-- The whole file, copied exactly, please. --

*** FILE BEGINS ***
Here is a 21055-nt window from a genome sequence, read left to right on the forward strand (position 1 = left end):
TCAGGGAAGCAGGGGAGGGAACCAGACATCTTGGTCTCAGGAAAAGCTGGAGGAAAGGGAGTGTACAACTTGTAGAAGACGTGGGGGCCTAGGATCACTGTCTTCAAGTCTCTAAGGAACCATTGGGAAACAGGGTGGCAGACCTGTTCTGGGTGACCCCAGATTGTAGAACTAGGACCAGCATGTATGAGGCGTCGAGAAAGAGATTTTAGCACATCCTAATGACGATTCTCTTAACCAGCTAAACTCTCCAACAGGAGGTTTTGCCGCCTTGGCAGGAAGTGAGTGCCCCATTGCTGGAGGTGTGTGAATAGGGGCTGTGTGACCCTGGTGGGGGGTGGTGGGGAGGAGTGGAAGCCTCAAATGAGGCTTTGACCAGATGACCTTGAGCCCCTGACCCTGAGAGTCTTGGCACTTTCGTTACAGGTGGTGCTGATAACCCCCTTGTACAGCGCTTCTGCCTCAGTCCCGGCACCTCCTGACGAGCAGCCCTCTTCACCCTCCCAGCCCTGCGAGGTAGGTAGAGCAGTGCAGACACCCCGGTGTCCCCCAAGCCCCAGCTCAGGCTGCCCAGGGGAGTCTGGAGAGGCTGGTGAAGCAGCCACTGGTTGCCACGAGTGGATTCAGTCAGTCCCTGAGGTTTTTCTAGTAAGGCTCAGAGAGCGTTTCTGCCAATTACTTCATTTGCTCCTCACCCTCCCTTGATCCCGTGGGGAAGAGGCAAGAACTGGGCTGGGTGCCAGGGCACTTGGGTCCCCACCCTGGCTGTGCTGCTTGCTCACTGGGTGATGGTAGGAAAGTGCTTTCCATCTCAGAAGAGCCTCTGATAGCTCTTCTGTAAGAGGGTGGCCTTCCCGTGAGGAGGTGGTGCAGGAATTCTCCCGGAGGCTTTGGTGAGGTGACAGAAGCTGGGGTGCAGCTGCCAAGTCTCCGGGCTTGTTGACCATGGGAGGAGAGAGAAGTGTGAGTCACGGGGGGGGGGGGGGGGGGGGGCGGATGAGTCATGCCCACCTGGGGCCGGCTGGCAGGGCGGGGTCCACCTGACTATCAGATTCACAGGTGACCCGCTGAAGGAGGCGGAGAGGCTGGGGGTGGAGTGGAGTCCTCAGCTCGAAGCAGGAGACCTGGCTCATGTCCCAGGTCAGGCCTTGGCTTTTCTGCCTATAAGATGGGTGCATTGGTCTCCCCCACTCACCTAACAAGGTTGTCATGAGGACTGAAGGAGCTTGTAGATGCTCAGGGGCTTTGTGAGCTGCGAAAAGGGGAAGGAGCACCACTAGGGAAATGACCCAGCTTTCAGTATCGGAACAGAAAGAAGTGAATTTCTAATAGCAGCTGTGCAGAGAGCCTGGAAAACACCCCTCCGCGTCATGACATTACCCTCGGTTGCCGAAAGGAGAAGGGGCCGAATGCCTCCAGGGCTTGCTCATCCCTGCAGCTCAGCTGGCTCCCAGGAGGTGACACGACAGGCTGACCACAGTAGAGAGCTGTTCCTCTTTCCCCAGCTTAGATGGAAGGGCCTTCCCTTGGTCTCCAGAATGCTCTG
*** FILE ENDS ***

Here is a 21055-nt window from a genome sequence, read left to right on the forward strand (position 1 = left end):
TCAGGGAAGCAGGGGAGGGAACCAGACATCTTGGTCTCAGGAAAAGCTGGAGGAAAGGGAGTGTACAACTTGTAGAAGACGTGGGGGCCTAGGATCACTGTCTTCAAGTCTCTAAGGAACCATTGGGAAACAGGGTGGCAGACCTGTTCTGGGTGACCCCAGATTGTAGAACTAGGACCAGCATGTATGAGGCGTCGAGAAAGAGATTTTAGCACATCCTAATGACGATTCTCTTAACCAGCTAAACTCTCCAACAGGAGGTTTTGCCGCCTTGGCAGGAAGTGAGTGCCCCATTGCTGGAGGTGTGTGAATAGGGGCTGTGTGACCCTGGTGGGGGGTGGTGGGGAGGAGTGGAAGCCTCAAATGAGGCTTTGACCAGATGACCTTGAGCCCCTGACCCTGAGAGTCTTGGCACTTTCGTTACAGGTGGTGCTGATAACCCCCTTGTACAGCGCTTCTGCCTCAGTCCCGGCACCTCCTGACGAGCAGCCCTCTTCACCCTCCCAGCCCTGCGAGGTAGGTAGAGCAGTGCAGACACCCCGGTGTCCCCCAAGCCCCAGCTCAGGCTGCCCAGGGGAGTCTGGAGAGGCTGGTGAAGCAGCCACTGGTTGCCACGAGTGGATTCAGTCAGTCCCTGAGGTTTTTCTAGTAAGGCTCAGAGAGCGTTTCTGCCAATTACTTCATTTGCTCCTCACCCTCCCTTGATCCCGTGGGGAAGAGGCAAGAACTGGGCTGGGTGCCAGGGCACTTGGGTCCCCACCCTGGCTGTGCTGCTTGCTCACTGGGTGATGGTAGGAAAGTGCTTTCCATCTCAGAAGAGCCTCTGATAGCTCTTCTGTAAGAGGGTGGCCTTCCCGTGAGGAGGTGGTGCAGGAATTCTCCCGGAGGCTTTGGTGAGGTGACAGAAGCTGGGGTGCAGCTGCCAAGTCTCCGGGCTTGTTGACCATGGGAGGAGAGAGAAGTGTGAGTCACGGGGGGGGGGGGGGGGGGGGGCGGATGAGTCATGCCCACCTGGGGCCGGCTGGCAGGGCGGGGTCCACCTGACTATCAGATTCACAGGTGACCCGCTGAAGGAGGCGGAGAGGCTGGGGGTGGAGTGGAGTCCTCAGCTCGAAGCAGGAGACCTGGCTCATGTCCCAGGTCAGGCCTTGGCTTTTCTGCCTATAAGATGGGTGCATTGGTCTCCCCCACTCACCTAACAAGGTTGTCATGAGGACTGAAGGAGCTTGTAGATGCTCAGGGGCTTTGTGAGCTGCGAAAAGGGGAAGGAGCACCACTAGGGAAATGACCCAGCTTTCAGTATCGGAACAGAAAGAAGTGAATTTCTAATAGCAGCTGTGCAGAGAGCCTGGAAAACACCCCTCCGCGTCATGACATTACCCTCGGTTGCCGAAAGGAGAAGGGGCCGAATGCCTCCAGGGCTTGCTCATCCCTGCAGCTCAGCTGGCTCCCAGGAGGTGACACGACAGGCTGACCACAGTAGAGAGCTGTTCCTCTTTCCCCAGCTTAGATGGAAGGGCCTTCCCTTGGTCTCCAGAATGCTCTG